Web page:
Stephen Mallinder

The pioneering former Cabaret Voltaire frontman and Creep Show and Wrangler maverick, Stephen Mallinder ponders a few of his influences, past and present

Photo: Paul Burgess

The Ark, Sheffield

“This was a youth club, run by some vicar in Crookesmoor in Sheffield and I guess they must have had a good sound system. It was where I first met Richard [H. Kirk] when we were 14 years old, in 1969. We were kind of football/soul boys and we’d go down in mohair suits, even though we were only 14, and listen to Prince Buster and ska records – all the Invictus Records stuff and early Motown. It was part of the culture, you were working class and into working class soul music. There was a core of people that went there who seem to have filtered through the years. Obviously there was Richard, and I’m still friends with [Clock DVA/Crooked Man’s] Michael Ward. I’m also still mates with Ade Stark. He’s not a musician, but he’s been around as long as me. We used to go shoplifting together when we were young. He’s a big music fan, he once had jukebox full of Cabs seven-inches and these days he turns up to everything, travelling to see Wrangler and Creep Show.”

Early BBC Drama

“When I was coming of age, I was really into reading and getting into art and culture. In 1970, the BBC did a big adaptation of Jean-Paul Sartre’s ‘The Age Of Reason’, which was called ‘The Roads To Freedom’. It drew me to those books, so I was reading Sartre when I was 14! I would never have gone to the library and just picked up books like that, but being young and a child of the television age, it was a catalyst. Then there was Ken Loach and ‘Play For Today’. All the Mike Leigh plays and Dennis Potter were also big around that time. The BBC did an amazing job, and still does, within drama. I should also mention ‘Threads’, which was a 1984 film about an atomic bomb landing in Sheffield, of all places. Just after they’d made it, we went and filmed our ‘Sensoria’ video on some of the old sets where this fictitious apocalypse had been filmed”

Mark Rothko

“Expressionism is a big thing for me, but Rothko is more than that. The idea that he could take something and narrow it down like that, is just amazing.  I just love his work. The third floor of the Tate Modern in London has the Mark Rothko room, and it’s always busy! I have this idea that they should allow you to book and only six to 10 people should ever be allowed in the Rothko room at any given point. That space and those stunning pieces of work and the dimensions of them… it should not be a crowded event. I’d love to have a private viewing. The size, the architectural feel of his work – it’s pure soul,  a portal to another world. The idea of air and light and material comes through in such beautiful and massive, monstrous forms. He almost feels like the antithesis of Jackson Pollock. If Pollock is matter, then Rothko is antimatter. The calm through the chaos.”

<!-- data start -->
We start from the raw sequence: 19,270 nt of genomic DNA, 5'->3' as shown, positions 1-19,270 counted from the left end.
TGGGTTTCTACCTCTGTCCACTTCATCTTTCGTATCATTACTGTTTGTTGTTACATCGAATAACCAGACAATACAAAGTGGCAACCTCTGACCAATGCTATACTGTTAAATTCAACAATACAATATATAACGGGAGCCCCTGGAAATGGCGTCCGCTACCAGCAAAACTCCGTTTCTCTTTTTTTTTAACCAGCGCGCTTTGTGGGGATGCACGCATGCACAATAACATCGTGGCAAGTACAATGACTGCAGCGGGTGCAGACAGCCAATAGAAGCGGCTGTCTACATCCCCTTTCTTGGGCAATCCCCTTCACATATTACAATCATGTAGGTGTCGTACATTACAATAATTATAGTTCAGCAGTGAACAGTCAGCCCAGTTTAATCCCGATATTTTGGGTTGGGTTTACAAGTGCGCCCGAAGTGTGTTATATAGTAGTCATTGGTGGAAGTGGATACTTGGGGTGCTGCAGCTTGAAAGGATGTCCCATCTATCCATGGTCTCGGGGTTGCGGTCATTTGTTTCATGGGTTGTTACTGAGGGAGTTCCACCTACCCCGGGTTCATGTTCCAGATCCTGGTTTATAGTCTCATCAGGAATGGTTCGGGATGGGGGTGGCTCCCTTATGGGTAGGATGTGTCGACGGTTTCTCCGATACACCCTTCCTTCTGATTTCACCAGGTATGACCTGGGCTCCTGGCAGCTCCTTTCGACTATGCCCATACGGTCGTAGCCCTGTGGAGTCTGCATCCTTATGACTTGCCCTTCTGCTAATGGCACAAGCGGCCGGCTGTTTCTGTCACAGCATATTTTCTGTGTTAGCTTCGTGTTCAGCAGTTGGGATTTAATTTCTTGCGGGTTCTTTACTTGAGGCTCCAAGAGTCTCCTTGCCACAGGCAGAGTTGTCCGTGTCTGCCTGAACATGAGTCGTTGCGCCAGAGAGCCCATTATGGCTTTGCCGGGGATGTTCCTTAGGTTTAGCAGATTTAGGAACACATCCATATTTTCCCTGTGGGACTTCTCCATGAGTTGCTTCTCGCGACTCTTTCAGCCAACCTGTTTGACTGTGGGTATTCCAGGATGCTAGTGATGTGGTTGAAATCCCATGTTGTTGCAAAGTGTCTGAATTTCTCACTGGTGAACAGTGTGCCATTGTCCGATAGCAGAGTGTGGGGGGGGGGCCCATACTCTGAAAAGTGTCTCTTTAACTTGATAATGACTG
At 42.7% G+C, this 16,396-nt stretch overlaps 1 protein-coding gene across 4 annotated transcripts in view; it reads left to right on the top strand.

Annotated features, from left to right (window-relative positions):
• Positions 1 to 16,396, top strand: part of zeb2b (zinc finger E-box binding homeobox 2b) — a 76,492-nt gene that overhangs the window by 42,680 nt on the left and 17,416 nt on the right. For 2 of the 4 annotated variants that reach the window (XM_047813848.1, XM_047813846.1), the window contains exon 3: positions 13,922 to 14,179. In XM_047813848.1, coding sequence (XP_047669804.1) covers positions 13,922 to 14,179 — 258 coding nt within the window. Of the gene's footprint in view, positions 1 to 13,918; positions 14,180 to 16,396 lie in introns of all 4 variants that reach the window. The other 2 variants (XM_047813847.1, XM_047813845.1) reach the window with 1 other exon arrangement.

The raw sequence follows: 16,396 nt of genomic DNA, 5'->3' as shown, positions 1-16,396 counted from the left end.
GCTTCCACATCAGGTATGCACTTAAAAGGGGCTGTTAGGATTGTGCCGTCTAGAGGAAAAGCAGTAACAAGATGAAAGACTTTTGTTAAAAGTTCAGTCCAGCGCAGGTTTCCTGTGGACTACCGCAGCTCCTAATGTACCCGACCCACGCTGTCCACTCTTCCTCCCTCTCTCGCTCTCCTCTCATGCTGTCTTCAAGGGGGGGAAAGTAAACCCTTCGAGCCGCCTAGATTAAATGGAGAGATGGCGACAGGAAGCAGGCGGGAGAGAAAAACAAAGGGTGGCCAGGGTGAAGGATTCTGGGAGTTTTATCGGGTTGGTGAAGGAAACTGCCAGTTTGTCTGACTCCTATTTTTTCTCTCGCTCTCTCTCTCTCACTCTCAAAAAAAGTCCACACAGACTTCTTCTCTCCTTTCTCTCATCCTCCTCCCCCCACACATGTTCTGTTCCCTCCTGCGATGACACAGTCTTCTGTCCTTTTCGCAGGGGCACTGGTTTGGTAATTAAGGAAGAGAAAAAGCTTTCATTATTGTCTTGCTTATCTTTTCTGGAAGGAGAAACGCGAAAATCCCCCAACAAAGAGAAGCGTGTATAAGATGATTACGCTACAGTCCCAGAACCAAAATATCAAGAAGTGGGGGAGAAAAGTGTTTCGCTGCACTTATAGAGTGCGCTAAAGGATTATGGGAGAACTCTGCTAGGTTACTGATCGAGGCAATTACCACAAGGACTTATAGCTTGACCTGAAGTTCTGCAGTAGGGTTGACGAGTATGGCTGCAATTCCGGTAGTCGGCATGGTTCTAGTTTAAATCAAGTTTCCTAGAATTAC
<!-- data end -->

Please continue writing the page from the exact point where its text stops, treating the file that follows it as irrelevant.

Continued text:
The Autobiography Of Malcolm X

“In light of the Black Lives Matter movement and the systemic racism that we’re now starting to confront, ‘The Autobiography Of Malcolm X’ is massively significant. It was done through Alex Haley, and he writes a massive introduction to the autobiography. It encapsulates where America was at the time when Malcolm X got assassinated, the irony being that nothing has particularly changed in the 50 years since then. It’s a brilliant read. His early life was quite mad. He converted to Islam in his late 40s, when he was in prison. He was a pimp and a drug dealer and a hustler before that, but he had this massive Damascene revelation, this epiphany in this awareness of race politics in America. It deals with the history and the consequences, the social impact of racism, but also one individual’s ability to cut through the shit and articulate those thoughts.”

Dark

“Everyone’s talking about boxsets in lockdown. My favourite one at  the moment is a German series on Netflix called ‘Dark’. Imagine a mad,  German, intellectual version of ‘Stranger Things’ and you’re sort of there. It’s about time travel, wormholes and alternate universes and it also incorporates religious cults and the apocalypse. It’s set in a fictitious town in East Germany, but the series takes place in five different time periods. Every character has about four or five versions of themselves and you never know which time you’re in, or who’s talking to who. Stylistically, it’s amazing and it’s sort of ‘Twin Peaks’-y. There’s some really nice modular, minimal sound design to it. I did look online at the family tree, but it takes up about three pages and I’m going, ‘No wonder I can’t fucking work out what’s happening!’.”

Korg Kaoss Pads

“I love Kaoss Pads. At last count, I had seven. A couple need repairing, but I’ve got three here at the moment and for DJing I use controllers with built in Kaoss Pads, so I’ve got two of those as well. If I could cook with them,  I would. It’s not the only thing I use, but they keep popping up on everything. It’s so much fun. I love the idea of an instrument that is based entirely around the concept of chaos. It works perfectly for me. There’s a level of structure in what is going on, but then you can just mess it up as much or as little as you want. Phil Winter from Tunng first introduced me to them. In fact, one of the Kaoss Pads I’ve claimed is mine is actually Phil’s. I borrowed it off him 10 years ago and I’ve never given it back!”

A reissue of Stephen Mallinder’s 1982 debut solo album ‘Pow Wow’ is on Ice Machine

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